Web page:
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Mini-World of 20 Nations in Real Time: 1990 to 2007
by Annette Meyer
Nothing can contribute more to knowledge about the world and its possible direction than studying the actual numbers of national economic aggregates. Mini-World of 20 Nations in Real Time: 1990 to 2007 is meant to convey an 18-year moving picture of relevant economic activities that occurred in a diminutive capsule of the global landscape.
Data on these economic activities are drawn from the United Nations and World Bank sources. Comparisons of total, average, highest, lowest participation rates for developed and developing nations, and the world, are featured.
A snapshot of some findings for developing nations: greater popularity of mobile cellular commitments than use of Internet, formidable increase in high technology exports, unusually rapid increase in GDP and stock market capitalization. For developed nations: several indicators, such as value added in services, offer significant evidence of pending structural changes in relationships between economic sectors.About the Author
Comparative studies related to institutions, nations, and economic systems have fascinated me since graduate student days at Hunter College of CUNY. During that time, my work included analysis of outlays of CUNY and SUNY college systems, and the contrasts involved in early views on the socialist public economy by economists such as Proudhon and Pareto.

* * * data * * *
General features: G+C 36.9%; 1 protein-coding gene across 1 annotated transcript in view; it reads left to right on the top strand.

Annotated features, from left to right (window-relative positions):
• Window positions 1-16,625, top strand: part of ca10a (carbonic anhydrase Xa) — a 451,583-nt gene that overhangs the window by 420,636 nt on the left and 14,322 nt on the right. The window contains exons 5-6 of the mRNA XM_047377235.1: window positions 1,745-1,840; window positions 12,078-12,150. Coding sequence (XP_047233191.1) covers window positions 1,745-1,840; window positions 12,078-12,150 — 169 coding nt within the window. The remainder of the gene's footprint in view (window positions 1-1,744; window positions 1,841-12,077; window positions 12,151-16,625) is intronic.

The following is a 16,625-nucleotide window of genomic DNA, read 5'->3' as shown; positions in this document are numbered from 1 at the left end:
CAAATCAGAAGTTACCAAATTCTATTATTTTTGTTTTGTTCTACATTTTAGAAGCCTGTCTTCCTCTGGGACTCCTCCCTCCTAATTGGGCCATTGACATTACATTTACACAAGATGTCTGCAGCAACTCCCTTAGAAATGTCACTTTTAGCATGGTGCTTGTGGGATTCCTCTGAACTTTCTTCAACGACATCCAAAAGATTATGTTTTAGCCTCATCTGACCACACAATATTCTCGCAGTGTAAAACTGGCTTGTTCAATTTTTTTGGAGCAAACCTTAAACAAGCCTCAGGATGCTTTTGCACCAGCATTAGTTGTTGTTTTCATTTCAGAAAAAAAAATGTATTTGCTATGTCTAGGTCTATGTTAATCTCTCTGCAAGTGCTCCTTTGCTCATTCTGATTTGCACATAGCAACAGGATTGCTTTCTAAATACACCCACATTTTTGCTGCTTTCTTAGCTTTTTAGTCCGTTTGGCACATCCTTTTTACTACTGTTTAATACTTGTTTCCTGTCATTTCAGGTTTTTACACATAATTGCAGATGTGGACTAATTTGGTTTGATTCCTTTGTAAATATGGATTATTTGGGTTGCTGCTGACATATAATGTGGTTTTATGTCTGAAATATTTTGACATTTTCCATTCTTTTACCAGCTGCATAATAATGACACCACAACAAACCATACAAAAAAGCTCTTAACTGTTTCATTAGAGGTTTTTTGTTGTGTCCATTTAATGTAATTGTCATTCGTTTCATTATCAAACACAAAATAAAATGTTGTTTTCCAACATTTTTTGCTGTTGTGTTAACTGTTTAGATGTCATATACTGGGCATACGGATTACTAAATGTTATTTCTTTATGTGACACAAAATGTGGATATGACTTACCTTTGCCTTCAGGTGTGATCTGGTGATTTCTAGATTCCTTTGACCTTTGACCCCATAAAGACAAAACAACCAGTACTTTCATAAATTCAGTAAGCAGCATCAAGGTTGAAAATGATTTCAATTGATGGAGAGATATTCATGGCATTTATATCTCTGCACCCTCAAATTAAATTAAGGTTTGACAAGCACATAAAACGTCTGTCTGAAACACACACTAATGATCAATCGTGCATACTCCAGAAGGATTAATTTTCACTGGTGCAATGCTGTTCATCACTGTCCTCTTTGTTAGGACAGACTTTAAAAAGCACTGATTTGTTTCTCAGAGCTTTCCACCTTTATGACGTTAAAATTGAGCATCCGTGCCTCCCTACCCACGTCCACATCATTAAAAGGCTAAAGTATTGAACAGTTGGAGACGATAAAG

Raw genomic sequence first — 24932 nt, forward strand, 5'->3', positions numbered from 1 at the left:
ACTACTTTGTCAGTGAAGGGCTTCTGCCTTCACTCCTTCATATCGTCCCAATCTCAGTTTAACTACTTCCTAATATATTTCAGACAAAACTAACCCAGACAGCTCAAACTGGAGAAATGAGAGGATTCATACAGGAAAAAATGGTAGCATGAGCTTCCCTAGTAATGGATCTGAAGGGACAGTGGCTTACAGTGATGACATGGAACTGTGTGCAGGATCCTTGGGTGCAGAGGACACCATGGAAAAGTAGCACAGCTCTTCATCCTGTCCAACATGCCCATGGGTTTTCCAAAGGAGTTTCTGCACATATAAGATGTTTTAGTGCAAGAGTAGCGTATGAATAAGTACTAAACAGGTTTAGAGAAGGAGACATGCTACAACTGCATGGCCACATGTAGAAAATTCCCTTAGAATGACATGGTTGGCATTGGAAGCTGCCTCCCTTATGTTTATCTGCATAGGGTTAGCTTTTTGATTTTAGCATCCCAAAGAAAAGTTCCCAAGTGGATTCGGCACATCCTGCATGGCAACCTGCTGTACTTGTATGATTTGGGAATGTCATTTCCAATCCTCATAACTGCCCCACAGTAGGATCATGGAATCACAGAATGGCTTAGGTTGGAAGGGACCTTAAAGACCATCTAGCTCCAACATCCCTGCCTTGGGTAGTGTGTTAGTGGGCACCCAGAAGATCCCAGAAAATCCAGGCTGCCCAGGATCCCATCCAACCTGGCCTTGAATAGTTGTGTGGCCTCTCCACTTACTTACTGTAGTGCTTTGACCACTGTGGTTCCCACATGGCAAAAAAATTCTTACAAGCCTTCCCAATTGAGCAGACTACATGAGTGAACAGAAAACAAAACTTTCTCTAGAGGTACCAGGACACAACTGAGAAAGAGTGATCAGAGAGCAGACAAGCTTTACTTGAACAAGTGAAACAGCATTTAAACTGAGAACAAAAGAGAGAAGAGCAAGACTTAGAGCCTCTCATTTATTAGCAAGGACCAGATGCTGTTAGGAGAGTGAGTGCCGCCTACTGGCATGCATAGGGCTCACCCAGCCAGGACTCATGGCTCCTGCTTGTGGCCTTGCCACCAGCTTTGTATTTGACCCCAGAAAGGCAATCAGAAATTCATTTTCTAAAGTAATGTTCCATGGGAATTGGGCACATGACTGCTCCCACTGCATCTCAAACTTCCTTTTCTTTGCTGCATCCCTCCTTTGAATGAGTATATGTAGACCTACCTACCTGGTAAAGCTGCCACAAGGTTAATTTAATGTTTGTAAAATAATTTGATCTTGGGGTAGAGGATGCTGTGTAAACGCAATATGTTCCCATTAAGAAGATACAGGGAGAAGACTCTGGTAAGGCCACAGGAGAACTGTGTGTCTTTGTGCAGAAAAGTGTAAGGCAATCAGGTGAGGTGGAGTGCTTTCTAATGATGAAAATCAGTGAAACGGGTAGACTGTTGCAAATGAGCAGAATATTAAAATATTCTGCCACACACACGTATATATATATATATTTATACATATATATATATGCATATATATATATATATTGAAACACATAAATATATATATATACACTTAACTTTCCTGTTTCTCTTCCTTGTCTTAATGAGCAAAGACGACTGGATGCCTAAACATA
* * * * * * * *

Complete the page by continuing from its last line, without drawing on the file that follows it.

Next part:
More recently, my empirical and theoretical investigations have delved into economic policies of nations from Australia and Brazil to UK and USA in terms of gross domestic product, fiscal and debt policy, balance of payments behavior, banking and financial matters, environmental concerns. Many of these published and unpublished works can be found in Special Collections of Hunter College Library of CUNY.
I am Professor Emeritus of The College of New Jersey where I served as chair of the Economics Department. Among my published works, are articles in Atlantic Economic Journal intermittent from 1980 to 1984, Public Budgeting and Finance in Winter 1986, The American Economist in Fall 1991, and books entitled Evolution of United States Budgeting in 1989, and its rewritten sequel in 2002.(2010, paperback, 108 pages)